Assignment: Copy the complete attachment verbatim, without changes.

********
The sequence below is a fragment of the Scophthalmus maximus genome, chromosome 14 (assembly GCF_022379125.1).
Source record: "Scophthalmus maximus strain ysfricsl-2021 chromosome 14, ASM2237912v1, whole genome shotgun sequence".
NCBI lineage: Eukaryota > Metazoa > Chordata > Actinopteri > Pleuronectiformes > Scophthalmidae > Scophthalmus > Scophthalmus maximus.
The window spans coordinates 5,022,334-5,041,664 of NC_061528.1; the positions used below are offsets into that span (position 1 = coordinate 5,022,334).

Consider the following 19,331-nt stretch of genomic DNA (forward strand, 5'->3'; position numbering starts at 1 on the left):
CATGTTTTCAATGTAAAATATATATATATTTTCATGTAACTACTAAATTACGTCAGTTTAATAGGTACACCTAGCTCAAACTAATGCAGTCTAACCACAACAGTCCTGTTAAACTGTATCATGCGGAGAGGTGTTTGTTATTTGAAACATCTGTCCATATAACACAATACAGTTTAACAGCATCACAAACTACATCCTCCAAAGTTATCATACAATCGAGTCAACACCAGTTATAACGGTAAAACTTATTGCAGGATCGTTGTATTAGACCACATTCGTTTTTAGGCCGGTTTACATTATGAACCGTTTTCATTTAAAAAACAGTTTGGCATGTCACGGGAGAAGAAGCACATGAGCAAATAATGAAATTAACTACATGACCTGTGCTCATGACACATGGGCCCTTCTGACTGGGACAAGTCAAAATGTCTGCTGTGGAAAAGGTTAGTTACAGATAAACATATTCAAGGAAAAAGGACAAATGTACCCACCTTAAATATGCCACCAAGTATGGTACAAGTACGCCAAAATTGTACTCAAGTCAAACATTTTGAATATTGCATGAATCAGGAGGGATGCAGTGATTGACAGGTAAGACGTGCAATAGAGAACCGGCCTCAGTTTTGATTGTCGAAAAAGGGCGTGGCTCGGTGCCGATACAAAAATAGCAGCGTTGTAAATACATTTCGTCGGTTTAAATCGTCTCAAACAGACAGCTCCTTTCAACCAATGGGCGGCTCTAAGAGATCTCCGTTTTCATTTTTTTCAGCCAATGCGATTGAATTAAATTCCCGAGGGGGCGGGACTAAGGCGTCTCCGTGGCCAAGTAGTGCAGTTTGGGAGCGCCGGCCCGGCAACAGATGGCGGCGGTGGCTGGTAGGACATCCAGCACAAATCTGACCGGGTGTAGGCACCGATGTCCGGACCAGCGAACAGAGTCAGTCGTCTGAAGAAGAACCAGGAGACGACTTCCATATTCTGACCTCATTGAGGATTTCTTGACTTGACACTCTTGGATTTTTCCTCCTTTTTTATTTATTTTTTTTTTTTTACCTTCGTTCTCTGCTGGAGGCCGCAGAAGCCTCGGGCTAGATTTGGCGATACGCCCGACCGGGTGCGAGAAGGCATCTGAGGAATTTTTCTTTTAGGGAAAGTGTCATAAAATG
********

The sequence below is a fragment of the Scophthalmus maximus genome, chromosome 14 (assembly GCF_022379125.1).
Source record: "Scophthalmus maximus strain ysfricsl-2021 chromosome 14, ASM2237912v1, whole genome shotgun sequence".
NCBI lineage: Eukaryota > Metazoa > Chordata > Actinopteri > Pleuronectiformes > Scophthalmidae > Scophthalmus > Scophthalmus maximus.
The window spans coordinates 5,022,334-5,041,664 of NC_061528.1; the positions used below are offsets into that span (position 1 = coordinate 5,022,334).

Consider the following 19,331-nt stretch of genomic DNA (forward strand, 5'->3'; position numbering starts at 1 on the left):
CATGTTTTCAATGTAAAATATATATATATTTTCATGTAACTACTAAATTACGTCAGTTTAATAGGTACACCTAGCTCAAACTAATGCAGTCTAACCACAACAGTCCTGTTAAACTGTATCATGCGGAGAGGTGTTTGTTATTTGAAACATCTGTCCATATAACACAATACAGTTTAACAGCATCACAAACTACATCCTCCAAAGTTATCATACAATCGAGTCAACACCAGTTATAACGGTAAAACTTATTGCAGGATCGTTGTATTAGACCACATTCGTTTTTAGGCCGGTTTACATTATGAACCGTTTTCATTTAAAAAACAGTTTGGCATGTCACGGGAGAAGAAGCACATGAGCAAATAATGAAATTAACTACATGACCTGTGCTCATGACACATGGGCCCTTCTGACTGGGACAAGTCAAAATGTCTGCTGTGGAAAAGGTTAGTTACAGATAAACATATTCAAGGAAAAAGGACAAATGTACCCACCTTAAATATGCCACCAAGTATGGTACAAGTACGCCAAAATTGTACTCAAGTCAAACATTTTGAATATTGCATGAATCAGGAGGGATGCAGTGATTGACAGGTAAGACGTGCAATAGAGAACCGGCCTCAGTTTTGATTGTCGAAAAAGGGCGTGGCTCGGTGCCGATACAAAAATAGCAGCGTTGTAAATACATTTCGTCGGTTTAAATCGTCTCAAACAGACAGCTCCTTTCAACCAATGGGCGGCTCTAAGAGATCTCCGTTTTCATTTTTTTCAGCCAATGCGATTGAATTAAATTCCCGAGGGGGCGGGACTAAGGCGTCTCCGTGGCCAAGTAGTGCAGTTTGGGAGCGCCGGCCCGGCAACAGATGGCGGCGGTGGCTGGTAGGACATCCAGCACAAATCTGACCGGGTGTAGGCACCGATGTCCGGACCAGCGAACAGAGTCAGTCGTCTGAAGAAGAACCAGGAGACGACTTCCATATTCTGACCTCATTGAGGATTTCTTGACTTGACACTCTTGGATTTTTCCTCCTTTTTTATTTATTTTTTTTTTTTTACCTTCGTTCTCTGCTGGAGGCCGCAGAAGCCTCGGGCTAGATTTGGCGATACGCCCGACCGGGTGCGAGAAGGCATCTGAGGAATTTTTCTTTTAGGGAAAGTGTCATAAAATG